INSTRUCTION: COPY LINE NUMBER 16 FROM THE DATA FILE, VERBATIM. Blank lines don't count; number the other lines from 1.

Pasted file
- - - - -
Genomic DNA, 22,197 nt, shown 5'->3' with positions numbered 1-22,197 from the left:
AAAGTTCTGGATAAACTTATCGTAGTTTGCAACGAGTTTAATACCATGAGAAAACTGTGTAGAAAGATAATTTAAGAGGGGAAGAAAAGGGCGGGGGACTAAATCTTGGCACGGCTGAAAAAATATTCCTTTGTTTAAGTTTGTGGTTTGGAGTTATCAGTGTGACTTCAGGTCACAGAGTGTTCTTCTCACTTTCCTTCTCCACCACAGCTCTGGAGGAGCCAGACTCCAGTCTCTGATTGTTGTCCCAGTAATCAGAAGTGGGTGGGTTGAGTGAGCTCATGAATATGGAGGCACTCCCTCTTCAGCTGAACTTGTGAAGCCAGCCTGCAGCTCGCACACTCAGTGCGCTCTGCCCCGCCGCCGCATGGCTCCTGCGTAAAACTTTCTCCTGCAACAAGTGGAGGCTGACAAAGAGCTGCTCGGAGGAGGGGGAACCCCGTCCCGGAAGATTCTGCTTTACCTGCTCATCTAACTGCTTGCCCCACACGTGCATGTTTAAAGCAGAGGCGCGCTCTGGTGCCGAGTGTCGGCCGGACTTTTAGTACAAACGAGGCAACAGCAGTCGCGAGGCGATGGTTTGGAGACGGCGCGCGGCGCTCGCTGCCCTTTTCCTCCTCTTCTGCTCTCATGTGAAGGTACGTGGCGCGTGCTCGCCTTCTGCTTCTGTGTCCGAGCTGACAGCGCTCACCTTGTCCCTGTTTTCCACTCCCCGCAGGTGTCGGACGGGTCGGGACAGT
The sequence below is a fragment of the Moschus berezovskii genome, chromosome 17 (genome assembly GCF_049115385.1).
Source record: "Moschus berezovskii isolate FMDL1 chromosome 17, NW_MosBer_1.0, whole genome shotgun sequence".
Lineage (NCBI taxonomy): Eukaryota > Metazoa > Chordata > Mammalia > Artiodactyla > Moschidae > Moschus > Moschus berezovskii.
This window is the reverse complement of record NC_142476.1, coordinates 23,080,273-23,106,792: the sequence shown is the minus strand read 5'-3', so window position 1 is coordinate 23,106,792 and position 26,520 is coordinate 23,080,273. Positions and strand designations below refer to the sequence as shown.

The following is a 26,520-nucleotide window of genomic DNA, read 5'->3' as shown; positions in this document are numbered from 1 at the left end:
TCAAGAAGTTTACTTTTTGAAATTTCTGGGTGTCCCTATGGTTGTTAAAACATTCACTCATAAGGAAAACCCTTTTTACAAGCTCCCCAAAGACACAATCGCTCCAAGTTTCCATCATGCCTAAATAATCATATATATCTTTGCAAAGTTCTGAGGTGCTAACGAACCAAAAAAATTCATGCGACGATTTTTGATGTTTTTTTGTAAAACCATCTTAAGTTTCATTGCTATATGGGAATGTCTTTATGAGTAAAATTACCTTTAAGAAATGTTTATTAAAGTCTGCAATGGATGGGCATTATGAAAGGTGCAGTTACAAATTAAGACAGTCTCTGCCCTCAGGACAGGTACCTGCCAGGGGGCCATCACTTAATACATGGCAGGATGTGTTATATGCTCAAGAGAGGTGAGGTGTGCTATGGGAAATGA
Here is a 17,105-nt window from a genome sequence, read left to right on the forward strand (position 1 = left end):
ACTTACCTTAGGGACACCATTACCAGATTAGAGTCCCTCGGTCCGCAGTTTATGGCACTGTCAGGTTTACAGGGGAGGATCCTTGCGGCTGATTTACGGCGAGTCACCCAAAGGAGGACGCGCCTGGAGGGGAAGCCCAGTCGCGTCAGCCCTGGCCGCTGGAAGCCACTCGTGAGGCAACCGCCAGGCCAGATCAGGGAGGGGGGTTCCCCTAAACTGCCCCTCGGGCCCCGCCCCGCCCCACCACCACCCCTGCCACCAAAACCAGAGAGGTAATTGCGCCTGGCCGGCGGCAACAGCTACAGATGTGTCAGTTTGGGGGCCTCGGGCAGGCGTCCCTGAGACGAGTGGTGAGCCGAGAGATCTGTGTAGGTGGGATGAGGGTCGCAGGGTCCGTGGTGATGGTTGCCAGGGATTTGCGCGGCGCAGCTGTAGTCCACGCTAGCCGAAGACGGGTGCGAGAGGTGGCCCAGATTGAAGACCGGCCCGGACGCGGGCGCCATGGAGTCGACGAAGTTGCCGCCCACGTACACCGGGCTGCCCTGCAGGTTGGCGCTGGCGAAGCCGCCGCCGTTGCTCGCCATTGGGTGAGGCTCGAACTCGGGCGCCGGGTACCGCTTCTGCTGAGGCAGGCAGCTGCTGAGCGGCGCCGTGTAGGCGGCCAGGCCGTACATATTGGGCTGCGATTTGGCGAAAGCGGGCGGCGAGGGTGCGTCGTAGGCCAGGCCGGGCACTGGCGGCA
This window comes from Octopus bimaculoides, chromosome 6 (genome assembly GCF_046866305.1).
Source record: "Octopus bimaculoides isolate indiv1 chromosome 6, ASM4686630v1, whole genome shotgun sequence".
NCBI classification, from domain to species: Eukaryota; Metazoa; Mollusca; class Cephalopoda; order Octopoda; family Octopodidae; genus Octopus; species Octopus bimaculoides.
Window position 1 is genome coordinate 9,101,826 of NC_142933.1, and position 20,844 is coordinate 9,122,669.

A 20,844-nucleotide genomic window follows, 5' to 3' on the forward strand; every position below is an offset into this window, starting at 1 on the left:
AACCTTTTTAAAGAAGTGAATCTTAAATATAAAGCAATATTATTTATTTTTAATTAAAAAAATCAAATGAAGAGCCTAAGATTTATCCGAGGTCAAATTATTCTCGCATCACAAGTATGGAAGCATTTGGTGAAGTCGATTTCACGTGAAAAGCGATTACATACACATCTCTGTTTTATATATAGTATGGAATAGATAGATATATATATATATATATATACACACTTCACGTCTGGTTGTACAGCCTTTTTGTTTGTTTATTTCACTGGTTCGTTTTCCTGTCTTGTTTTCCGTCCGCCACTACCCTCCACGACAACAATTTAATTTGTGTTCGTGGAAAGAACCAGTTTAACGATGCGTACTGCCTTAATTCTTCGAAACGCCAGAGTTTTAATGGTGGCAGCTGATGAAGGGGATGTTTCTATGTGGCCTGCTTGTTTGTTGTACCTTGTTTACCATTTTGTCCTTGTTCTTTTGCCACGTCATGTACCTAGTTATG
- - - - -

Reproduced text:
AACCTTTTTAAAGAAGTGAATCTTAAATATAAAGCAATATTATTTATTTTTAATTAAAAAAATCAAATGAAGAGCCTAAGATTTATCCGAGGTCAAATTATTCTCGCATCACAAGTATGGAAGCATTTGGTGAAGTCGATTTCACGTGAAAAGCGATTACATACACATCTCTGTTTTATATATAGTATGGAATAGATAGATATATATATATATATATATACACACTTCACGTCTGGTTGTACAGCCTTTTTGTTTGTTTATTTCACTGGTTCGTTTTCCTGTCTTGTTTTCCGTCCGCCACTACCCTCCACGACAACAATTTAATTTGTGTTCGTGGAAAGAACCAGTTTAACGATGCGTACTGCCTTAATTCTTCGAAACGCCAGAGTTTTAATGGTGGCAGCTGATGAAGGGGATGTTTCTATGTGGCCTGCTTGTTTGTTGTACCTTGTTTACCATTTTGTCCTTGTTCTTTTGCCACGTCATGTACCTAGTTATG